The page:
Artist's rendering of the Lunar IceCube spacecraft
|Mission type||Lunar orbiter|
|Launch mass||≈14 kg (31 lb)|
|Power||2 deployable solar arrays|
|Start of mission|
|Rocket||SLS Artemis 1|
|Periselene altitude||100 km (62 mi)|
Lunar IceCube is a planned NASA nanosatellite orbiter mission to prospect, locate, and estimate amount and composition of water ice deposits on the Moon for future exploitation by robots or humans. It will fly as a secondary payload mission on Artemis 1 (formerly known as Exploration Mission 1), the first flight of the Space Launch System, planned to launch in 2021.
The lunar mission was designed by Morehead State University and its partners, the Busek Company, NASA Goddard Spaceflight Center, and The Catholic University of America (CUA). It was selected in April 2015 by NASA's NextSTEP program ('Next Space Technologies for Exploration Partnerships') and awarded a contract worth up to $7.9 million for further development.
The Lunar IceCube spacecraft will have a 6U CubeSat format, and a mass of about ≈14 kg (31 lb). It is one of thirteen CubeSats planned to be carried on board the maiden flight of the SLS, Artemis 1, as secondary payloads in cis-lunar space, in 2021. It will be deployed during lunar trajectory and will use an innovative electric RF ion engine to achieve lunar capture and the science orbit to allow the team to make systematic measurements of lunar water features from an orbit about 100 km (62 mi) above the lunar surface. The Principal Investigator is Ben Malphrus, Director of the Space Science Center at Morehead State University.).
NASA's Lunar Prospector, Clementine, Lunar Crater Observation and Sensing Satellite (LCROSS), the Lunar Reconnaissance Orbiter (LRO) and India's Chandrayaan-1 lunar orbiters and other missions, confirmed both water (H2O) and hydroxyl (—OH−) deposits at high latitudes on the lunar surface, indicating the presence of trace amounts of adsorbed or bound water are present, but their instruments weren't optimized for fully or systematically characterizing the elements in the infrared wavelength bands ideal for detecting water. These missions suggest that there might be enough ice water at polar regions to be used by future landed missions, but the distribution is difficult to reconcile with thermal maps.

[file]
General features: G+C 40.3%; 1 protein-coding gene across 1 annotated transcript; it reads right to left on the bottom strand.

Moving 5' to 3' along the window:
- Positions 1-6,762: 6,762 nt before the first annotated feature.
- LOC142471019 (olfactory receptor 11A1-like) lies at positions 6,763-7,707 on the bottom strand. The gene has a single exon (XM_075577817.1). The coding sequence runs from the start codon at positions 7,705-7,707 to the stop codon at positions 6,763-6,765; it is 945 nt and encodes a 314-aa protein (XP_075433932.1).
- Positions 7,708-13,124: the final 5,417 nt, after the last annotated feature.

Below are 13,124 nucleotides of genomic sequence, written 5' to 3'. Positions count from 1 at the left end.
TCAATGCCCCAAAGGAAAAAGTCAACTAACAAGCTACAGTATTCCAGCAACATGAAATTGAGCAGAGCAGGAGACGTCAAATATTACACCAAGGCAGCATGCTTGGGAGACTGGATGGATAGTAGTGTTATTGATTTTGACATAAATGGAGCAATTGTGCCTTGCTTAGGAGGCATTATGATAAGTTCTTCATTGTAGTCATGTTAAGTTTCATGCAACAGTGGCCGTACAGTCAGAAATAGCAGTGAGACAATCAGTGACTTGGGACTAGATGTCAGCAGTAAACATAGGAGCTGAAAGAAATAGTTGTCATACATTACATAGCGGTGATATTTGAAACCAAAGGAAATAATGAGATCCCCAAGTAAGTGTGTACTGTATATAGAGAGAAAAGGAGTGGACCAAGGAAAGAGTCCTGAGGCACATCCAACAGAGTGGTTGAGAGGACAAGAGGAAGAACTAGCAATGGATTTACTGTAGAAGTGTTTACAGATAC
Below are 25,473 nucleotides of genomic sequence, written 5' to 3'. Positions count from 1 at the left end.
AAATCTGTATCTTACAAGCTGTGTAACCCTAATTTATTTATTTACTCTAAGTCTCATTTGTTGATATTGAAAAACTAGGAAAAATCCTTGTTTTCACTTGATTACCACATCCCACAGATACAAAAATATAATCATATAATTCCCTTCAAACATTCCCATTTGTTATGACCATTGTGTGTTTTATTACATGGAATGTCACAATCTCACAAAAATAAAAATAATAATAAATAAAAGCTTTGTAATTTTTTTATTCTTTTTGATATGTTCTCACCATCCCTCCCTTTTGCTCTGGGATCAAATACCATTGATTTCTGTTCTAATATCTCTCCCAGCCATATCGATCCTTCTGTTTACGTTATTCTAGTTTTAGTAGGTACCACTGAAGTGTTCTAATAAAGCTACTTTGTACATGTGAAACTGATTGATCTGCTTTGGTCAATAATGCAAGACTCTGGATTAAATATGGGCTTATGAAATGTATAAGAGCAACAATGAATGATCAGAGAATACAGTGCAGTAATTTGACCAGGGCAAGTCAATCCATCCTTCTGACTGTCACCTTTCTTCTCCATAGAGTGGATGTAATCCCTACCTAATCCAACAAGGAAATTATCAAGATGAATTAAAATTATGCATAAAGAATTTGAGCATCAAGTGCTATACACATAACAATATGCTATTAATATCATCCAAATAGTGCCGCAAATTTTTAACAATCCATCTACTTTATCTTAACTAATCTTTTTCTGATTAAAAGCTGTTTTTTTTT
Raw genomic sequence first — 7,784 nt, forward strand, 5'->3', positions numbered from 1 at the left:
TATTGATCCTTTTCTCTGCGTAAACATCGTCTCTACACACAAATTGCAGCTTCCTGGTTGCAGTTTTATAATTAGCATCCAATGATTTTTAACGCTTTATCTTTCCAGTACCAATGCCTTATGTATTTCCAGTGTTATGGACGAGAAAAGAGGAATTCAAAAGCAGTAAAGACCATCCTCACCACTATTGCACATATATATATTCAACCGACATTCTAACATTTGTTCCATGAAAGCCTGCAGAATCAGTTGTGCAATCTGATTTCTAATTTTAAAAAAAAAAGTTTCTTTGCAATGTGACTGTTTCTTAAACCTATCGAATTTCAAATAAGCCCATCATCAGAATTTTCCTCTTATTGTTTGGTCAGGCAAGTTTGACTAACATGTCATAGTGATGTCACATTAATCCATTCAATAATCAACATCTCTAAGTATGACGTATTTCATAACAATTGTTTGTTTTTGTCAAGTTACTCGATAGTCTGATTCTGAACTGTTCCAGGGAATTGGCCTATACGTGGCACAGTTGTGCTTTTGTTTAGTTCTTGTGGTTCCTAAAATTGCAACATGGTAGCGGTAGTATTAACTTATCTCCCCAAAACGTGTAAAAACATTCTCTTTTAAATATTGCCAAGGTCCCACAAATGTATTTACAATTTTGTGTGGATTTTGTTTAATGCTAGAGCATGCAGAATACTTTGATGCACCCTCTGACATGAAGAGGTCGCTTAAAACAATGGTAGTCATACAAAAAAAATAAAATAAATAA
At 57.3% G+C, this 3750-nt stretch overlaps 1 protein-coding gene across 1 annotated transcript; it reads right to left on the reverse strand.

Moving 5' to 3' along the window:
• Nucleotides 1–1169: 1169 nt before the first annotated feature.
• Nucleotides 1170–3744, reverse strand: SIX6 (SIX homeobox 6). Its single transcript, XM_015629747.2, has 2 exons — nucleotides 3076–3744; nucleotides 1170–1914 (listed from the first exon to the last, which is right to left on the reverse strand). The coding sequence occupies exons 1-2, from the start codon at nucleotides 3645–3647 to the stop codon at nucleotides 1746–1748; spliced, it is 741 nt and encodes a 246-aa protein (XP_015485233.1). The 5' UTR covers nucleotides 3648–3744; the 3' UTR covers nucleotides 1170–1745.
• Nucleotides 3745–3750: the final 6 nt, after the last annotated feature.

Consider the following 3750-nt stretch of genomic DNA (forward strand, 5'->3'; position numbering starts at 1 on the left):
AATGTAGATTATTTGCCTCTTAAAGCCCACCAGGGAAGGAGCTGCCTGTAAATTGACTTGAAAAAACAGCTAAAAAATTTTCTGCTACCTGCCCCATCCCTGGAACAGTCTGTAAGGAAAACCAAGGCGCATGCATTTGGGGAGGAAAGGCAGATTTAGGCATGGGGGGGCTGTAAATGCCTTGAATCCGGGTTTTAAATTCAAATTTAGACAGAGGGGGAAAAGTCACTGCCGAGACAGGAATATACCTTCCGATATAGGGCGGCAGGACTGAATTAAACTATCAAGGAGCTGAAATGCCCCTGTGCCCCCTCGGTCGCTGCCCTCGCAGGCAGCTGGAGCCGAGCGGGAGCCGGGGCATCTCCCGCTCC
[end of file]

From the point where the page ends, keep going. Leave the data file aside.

Lunar prospecting missions are intended to pave the way toward incorporating use of space resources into mission architectures. NASA's planning for eventual human missions to Mars depends on tapping the local natural resources to make oxygen and propellant for launching the return ship back to Earth, and a lunar precursor mission is a convenient location to test such in situ resource utilization (ISRU) technology.
Lunar IceCube will include a version of the Broadband InfraRed Compact High Resolution Exploration Spectrometer (BIRCHES) instrument, developed by NASA's GSFC. BIRCHES is a compact version of the volatile-seeking spectrometer instrument onbord the New Horizons Pluto flyby mission.
The tiny CubeSat spacecraft will make use of a miniature electric RF ion engine system based on Busek's 3 centimeter RF ion thruster, also known as BIT-3. It utilizes a solid iodine propellant and an inductively-coupled plasma system that produces 1.1 mN thrust and 2800 sec specific impulse from approximately 50W total input power. It will also use this engine for capture into lunar orbit, and orbit adjustments. It is estimated the spacecraft will take about 3 months to reach the Moon.
The flight software is being developed in SPARK/Ada by the Vermont Technical College CubeSat Lab. SPARK/Ada has the lowest error rate of any computer language, important for the reliability and success of this complicated spacecraft. It is used in commercial and military aircraft, air traffic control and high speed trains. This is the second spacecraft using SPARK/Ada, the first being the Basic Low Earth Orbit CubeSat also by the Vermont Tech CubeSat Lab, the only fully successful university CubeSat out of 12 on the NASA ELaNa IV Air Force ORS-3 launch.